Open Air Camp Kitchen: Quick Guide To Camping Stoves & Fuel Options
Text by Jonathan; images by Angus Whitby
Need help choosing a camping stove? Yesterday we brought you an in-depth look at gas stoves. Today, as part of our series on all things camp kitchen, we’ve put together a handy guide to the alternative camping stoves and fuels you could choose.
Most stoves only work with a single type of fuel, and different fuels have different strengths and weaknesses, so you’ll first need to consider which type you want to use. If you want to be able to use your stove anywhere and in any conditions, a multi-fuel stove is more versatile, but can be heavier and more expensive. Otherwise, you’ll need to pick which is the most suited to your needs.
Canister Gas Stoves
Fuel types include Propane, Butane and IsoButane.
Best for: Ease and range of use
|Easy to use||Not widely available in remote places, including southern and eastern Europe|
|Very quick||Different types of canister valve are not cross-compatible|
|Requires little maintenance||Performance diminishes in cold weather (winter-specific gas mixes are available)|
|Easy to find gas in the UK||Difficult to recycle empty canisters|
|Flames can be easily regulated|
|Stoves are usually light and compact in design|
Liquid Fuel Stoves
Fuel types include Petrol, White Gas, Kerosene and Diesel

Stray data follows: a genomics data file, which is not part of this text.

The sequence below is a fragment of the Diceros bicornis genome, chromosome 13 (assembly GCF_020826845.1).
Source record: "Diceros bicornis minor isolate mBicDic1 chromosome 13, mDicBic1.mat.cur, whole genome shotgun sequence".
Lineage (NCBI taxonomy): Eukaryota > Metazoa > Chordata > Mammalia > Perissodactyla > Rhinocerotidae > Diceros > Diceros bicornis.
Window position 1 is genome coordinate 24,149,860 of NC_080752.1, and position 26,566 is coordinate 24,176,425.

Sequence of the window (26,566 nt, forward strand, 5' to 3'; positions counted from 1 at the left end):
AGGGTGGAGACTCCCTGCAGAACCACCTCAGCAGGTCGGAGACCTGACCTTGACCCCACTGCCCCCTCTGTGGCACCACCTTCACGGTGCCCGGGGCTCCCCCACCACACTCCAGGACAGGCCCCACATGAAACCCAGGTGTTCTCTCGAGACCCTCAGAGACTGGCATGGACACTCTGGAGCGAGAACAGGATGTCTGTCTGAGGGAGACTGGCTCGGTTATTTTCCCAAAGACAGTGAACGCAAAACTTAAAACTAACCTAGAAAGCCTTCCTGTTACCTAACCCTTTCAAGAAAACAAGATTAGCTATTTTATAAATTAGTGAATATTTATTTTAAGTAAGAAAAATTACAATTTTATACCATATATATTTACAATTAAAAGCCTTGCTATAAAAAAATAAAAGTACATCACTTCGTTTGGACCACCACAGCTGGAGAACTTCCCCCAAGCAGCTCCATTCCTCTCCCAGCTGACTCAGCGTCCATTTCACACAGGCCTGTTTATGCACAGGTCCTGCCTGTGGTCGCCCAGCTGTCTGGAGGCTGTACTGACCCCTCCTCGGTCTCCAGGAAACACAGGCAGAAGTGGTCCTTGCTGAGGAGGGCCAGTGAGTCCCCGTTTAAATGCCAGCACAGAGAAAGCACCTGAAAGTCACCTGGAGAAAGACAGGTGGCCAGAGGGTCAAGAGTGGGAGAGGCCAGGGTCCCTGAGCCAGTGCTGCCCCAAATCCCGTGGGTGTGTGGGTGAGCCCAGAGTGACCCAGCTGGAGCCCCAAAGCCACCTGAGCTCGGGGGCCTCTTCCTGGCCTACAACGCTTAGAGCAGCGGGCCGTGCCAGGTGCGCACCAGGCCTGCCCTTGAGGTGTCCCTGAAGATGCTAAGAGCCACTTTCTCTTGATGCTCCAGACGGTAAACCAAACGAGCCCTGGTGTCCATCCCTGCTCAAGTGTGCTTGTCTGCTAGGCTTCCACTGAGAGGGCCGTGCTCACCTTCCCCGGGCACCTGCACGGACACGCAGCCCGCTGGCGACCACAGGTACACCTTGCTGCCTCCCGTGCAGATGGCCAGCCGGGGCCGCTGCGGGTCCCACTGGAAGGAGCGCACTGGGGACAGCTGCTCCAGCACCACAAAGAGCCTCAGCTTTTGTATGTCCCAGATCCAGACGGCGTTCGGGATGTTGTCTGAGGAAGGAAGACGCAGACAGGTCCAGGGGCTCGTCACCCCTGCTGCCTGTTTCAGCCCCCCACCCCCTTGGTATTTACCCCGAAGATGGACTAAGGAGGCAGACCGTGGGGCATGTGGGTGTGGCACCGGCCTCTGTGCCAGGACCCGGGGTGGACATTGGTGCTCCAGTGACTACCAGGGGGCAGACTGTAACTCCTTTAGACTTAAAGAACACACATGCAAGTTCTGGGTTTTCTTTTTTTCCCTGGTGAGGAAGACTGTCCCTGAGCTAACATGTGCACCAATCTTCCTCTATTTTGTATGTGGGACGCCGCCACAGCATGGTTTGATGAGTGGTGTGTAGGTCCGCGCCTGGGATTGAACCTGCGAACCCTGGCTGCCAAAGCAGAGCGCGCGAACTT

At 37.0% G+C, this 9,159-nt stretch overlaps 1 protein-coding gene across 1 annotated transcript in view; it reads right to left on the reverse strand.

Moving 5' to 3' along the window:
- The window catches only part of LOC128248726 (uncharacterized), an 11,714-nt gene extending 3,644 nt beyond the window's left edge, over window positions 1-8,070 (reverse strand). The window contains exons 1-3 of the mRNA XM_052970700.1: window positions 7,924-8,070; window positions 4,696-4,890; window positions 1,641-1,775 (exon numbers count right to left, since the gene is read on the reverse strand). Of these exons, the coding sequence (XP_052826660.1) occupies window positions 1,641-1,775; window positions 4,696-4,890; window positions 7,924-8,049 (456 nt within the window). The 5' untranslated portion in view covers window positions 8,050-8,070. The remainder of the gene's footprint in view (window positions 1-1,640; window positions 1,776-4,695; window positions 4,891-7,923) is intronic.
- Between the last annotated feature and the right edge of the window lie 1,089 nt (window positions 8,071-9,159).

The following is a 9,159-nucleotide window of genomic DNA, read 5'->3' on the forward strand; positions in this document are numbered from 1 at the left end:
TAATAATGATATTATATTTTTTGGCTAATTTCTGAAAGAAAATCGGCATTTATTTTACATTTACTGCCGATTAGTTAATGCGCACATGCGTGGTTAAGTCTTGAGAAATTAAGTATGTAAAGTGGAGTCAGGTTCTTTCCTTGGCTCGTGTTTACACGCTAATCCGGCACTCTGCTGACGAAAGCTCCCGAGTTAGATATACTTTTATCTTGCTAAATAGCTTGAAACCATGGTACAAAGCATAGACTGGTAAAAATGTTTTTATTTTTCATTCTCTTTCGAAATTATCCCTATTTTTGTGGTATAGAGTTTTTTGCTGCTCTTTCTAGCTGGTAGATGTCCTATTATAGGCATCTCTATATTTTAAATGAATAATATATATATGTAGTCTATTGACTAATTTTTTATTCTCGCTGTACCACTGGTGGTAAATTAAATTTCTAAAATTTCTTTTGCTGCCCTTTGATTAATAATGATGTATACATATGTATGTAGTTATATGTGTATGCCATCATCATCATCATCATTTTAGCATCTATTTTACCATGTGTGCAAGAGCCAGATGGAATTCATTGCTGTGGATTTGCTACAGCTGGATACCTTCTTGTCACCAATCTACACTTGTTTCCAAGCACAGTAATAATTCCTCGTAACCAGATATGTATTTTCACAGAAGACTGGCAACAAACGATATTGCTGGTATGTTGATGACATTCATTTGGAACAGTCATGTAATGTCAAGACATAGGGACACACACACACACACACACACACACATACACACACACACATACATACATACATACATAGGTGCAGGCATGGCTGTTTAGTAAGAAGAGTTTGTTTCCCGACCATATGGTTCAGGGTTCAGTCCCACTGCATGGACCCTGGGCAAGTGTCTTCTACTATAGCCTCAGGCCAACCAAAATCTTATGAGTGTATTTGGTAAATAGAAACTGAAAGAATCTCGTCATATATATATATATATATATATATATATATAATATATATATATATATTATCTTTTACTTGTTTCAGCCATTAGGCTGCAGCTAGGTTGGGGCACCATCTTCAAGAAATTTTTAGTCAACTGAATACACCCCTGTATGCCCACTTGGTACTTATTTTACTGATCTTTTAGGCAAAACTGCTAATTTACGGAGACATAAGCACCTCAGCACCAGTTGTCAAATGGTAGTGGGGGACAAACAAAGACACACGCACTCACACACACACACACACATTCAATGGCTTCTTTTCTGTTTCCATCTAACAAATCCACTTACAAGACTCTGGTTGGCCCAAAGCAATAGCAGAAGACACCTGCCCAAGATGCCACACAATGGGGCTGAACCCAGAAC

Best for: Cold weather and/or remote destinations.
|Widely available in many countries||Stoves tend to be heavier|
|Some stoves can work with different types of liquid fuel||More complicated than gas|
|Works comparatively well at low temperatures and high altitude||Stoves need to be well-maintained|
|Fuel is cheaper than gas||Initial cost for stove and fuel bottle may be higher|
Alcohol (Methylated Spirits) Stoves
Fuel types include methylated spirits (in the UK) or pure ethanol (e.g. in the USA). The classic alcohol stove in the UK is the Trangia, but they can be made out of aluminium cans!
Best for: Lightweight enthusiasts.
|Fuel widely available||Slow cooking time|
|Stoves can be extremely light and compact||Struggle in windy or cold weather|
|Stoves can be very cheap||Harder to simmer/regulate flames|
|Home-made “Coke can” stoves are simple to make||Hard to judge the exact amount of fuel needed, or to refill the stove if it goes out too soon|
Solid Fuel Stoves
Fuel types include Hexamine or Esbit tablets.
Best for: Simplicity.
|Stoves are compact and light||Slow to cook|
|Easy to use||Not great in wind or rain|
|Cheap stoves||Fuel tablets can be expensive and not always widely stocked|
|Can’t control the flames|
|Can produce a slightly unpleasant smell and leave a sticky residue on the bottom of pans|
Best for: Cost and ambiance.
|No need to carry fuel||Relies on fuel being available – don’t cut down live wood; fallen/dead branches can be important wildlife habitats|
|Fuel is free (if you can find it)||Takes effort to gather enough fuel|
|Potentially less impact than other fuels||Wet kindling is hard to light|
|Nice ambience and aroma from wood fire||Slow cooking times|
|Fire provides some heat to you||Can’t use in areas with a risk of fire|
There you have it! We hope you’ve enjoyed our quick guide to the different types of camping stove and fuel commonly available. If you have any more questions, we’d be only too happy to provide assistance. You’ll hopefully soon be able to visit us again in person at our store on Green Street, Cambridge; in the meantime you can contact us by calling, emailing or using LiveChat.
Thanks for reading!